In an excellent essay entitled, “The New Old Paganism”, Ronald Hutton reviews the history of “magic” as a concept among academicians. Starting with James Frazer, magic was defined in contradistinction to religion, the latter consisting of petitioning supernatural powers for favors and praising them, the former consisting of human manipulation of supernatural powers. Later, Ruth Benedict posited a continuum on which both religion and magic exist. Magic continued thereafter to be distinguished by “the concrete specificity of its goals, a manipulative attitude, [and] an instrumental character”. In 1970, Dorothy Hammond suggested that magic should be included within religion as one type of religious practice, and contrasted not with religion, but with prayer, sacrifice, etc.
Following Hammond, I offer the following tentative definitions which attempt to distinguish certain magico-religious practices based on whether the goal of the practice is to effect an objective change in the world or a subjective change in oneself. These are listed in an order the degree of their instrumental character. Those practices that seek only subjective change, as well as non-instrumental religious practices, are arguably not incompatible with modern science.
Forms of Magic that Purport to Effect Objective Change
“Practical magic”: Manipulation of supernatural forces to effect a change in the material universe. Like technology, magic is in essence, an imposition of human will on the natural world, the only difference being that supernatural, rather than natural, forces are used. As I explained in my previous post, by “supernatural”, I mean those forces which are not recognized by the natural sciences.
“Thaumaturgy”: Commanding divine powers or otherwise exerting human will over divinity in order to effect a change in the material universe; miracle working; using religious means to achieve magical (practical) ends.
“Supplication” (I): Petitioning divine powers to intercede on behalf of the petitioner to effect a change in the material universe. This may take the form of a pure request (i.e., prayer) or a proposal of an exchange (sacrifice, offering, vow, etc.).
Forms of Magic that Purport to Effect Objective OR Subjective Change
“Invocation”: Drawing down or inviting divinity or deity into oneself. This includes various forms of aspecting, assumption of godforms, and possession. According to Ronald Hutton, invocation, is the “central act of pagan witchcraft”. One might wonder why it is necessary to “invoke” a pantheistic Goddess that is already always present. The answer is that the early Wiccan Goddess was not conceived pantheistically. Graham Harvey tries to reconcile this discrepancy by explaining that “invocation allows that which is already immanent, innate and incarnate to be seen, revealed and experienced. […] The Goddess becomes manifestly obvious.” Thus, the Goddess, although present, was latent, and becomes manifest through “invocation”.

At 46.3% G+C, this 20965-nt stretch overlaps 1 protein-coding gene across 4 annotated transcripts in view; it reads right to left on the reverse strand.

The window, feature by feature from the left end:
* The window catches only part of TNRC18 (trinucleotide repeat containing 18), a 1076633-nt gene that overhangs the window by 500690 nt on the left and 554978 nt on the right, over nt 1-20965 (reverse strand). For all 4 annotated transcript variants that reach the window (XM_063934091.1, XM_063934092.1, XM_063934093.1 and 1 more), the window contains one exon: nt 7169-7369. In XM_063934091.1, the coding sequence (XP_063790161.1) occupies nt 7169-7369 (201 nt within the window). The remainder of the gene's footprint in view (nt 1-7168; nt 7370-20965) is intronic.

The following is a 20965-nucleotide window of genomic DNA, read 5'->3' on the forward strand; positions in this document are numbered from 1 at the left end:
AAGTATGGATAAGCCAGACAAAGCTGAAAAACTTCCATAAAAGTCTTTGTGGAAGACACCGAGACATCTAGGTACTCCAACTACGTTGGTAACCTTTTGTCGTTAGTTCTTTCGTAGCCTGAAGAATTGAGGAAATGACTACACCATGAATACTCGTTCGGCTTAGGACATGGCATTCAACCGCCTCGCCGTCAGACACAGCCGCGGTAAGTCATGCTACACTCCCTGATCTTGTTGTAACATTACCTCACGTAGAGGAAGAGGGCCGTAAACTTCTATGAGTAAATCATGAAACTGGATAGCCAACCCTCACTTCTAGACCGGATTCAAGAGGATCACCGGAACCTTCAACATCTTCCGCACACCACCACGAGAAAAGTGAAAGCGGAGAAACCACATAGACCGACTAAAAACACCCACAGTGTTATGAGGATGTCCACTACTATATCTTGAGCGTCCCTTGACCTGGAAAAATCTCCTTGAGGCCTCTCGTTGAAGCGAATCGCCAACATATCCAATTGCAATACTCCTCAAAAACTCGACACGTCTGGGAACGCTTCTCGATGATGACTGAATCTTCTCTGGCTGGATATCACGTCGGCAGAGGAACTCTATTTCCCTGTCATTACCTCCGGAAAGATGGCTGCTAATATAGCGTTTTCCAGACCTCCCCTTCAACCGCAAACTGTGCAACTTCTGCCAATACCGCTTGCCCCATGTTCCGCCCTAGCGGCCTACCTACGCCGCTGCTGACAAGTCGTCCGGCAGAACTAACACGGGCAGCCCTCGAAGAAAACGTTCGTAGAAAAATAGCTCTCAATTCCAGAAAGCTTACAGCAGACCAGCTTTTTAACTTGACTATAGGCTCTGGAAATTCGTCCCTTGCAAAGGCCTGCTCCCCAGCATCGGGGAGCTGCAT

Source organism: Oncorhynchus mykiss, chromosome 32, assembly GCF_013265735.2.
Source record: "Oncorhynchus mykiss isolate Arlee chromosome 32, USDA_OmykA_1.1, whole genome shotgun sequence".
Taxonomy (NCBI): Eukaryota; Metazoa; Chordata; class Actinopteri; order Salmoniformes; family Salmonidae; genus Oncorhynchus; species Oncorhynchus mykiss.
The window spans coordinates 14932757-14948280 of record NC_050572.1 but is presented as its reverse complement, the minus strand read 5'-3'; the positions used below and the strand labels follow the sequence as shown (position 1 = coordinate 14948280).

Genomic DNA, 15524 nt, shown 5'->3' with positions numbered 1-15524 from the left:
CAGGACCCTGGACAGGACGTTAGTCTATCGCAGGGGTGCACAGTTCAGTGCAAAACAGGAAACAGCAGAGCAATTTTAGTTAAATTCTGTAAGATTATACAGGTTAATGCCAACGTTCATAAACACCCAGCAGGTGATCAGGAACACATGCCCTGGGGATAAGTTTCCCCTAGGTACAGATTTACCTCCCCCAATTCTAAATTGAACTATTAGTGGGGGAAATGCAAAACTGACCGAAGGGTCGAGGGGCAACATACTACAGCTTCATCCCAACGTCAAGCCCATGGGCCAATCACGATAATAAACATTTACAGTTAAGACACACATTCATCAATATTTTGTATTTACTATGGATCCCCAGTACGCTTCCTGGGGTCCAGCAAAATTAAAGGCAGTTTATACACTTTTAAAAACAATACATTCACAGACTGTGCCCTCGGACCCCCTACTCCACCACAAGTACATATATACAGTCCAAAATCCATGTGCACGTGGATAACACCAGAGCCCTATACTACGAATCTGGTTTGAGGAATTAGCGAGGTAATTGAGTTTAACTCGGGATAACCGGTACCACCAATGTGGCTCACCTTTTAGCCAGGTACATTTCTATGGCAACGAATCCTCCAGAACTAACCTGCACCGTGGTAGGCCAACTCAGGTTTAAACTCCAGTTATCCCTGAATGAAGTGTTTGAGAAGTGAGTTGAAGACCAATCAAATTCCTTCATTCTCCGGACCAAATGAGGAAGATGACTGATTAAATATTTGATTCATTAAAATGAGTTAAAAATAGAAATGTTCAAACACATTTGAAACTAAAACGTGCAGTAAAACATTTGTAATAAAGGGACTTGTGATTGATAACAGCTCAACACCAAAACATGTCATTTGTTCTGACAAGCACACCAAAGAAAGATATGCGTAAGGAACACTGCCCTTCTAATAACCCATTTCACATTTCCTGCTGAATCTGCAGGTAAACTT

“Theurgy”: Commanding divine powers or otherwise exerting human will over divine powers in order to effect a spiritual change in the practitioner; using magical means to achieve religious ends.
“Supplication” (II): Petitioning divine powers to intercede on behalf of the petitioner to effect a change in the psychological or spiritual state of the practitioner, or a request for information (i.e., about the future; divination). This may take the form of a pure request (i.e., prayer) or a proposal of an exchange (sacrifice, offering, vow, etc.).
“Mysticism”: Techniques for achieving union with ultimate reality, with or without divine aid.
“Evocation”: Calling up the divine powers from within oneself, for the purpose of psychological integration or spiritual evolution. According to Ellwood and Partin, “Evocation, calling up the gods from within the self, is true magic.” Gordon Melton contrasts evocation and invocation: “The object of invocation is a mystical oneness with the gods, and invocation is the basis religious act common to almost all religious traditions. Evocation is a confrontation of the magician with the magical forces within him/herself.” The Wiccan “Charge of the Goddess” is the self-revelation of the Neopagan Goddess and is arguably the culmination of the Wiccan rite. In so far as it concludes the following declaration, “if that which you seek you find not within yourself, you will never find it without”, it implies that the Goddess is found within, not without, and that Wiccan “invocation” is really an “evocation”. The recognition of the divinity within is arguably the central insight of Neopaganism, as expressed in the greeting/mantra of the Church of All Worlds: “Thou Art God, Thou Art Goddess.”
“Consecration”: Drawing down or inviting divine powers to consecrate or sanctify (make sacred) a person, place, thing or time. According to Ronald Hutton, the quintessential action of modern paganism is “consecration, the treatment of people, places, and objects in such a way as to make them seem more spiritually powerful, effective, and significant.”
“Enchantment”: Techniques to achieve a transformation of consciousness to include an expanded awareness of our participation in or connection with the natural world. This is the sense in which Morris Berman wrote about “the re-enchantment of the world” and Thomas Moore writes about “the re-enchantment of everyday life”.
Forms of Magic(?) that Purport to Effect No Change
“Non-instrumental religious practices”: Religious practices that do not seek to effect any change, but seek to celebrate, praise, express devotion to, or awe or reverence of, or to heighten awareness of some aspect of the material or immaterial world. Examples include some forms of celebratory forms of paganism or hymns and prayers of praise, adoration, or devotion. It may be questionable to call these practices “magic” since they do not seek to change anything.
This schema is a work in progress. I welcome any thoughts.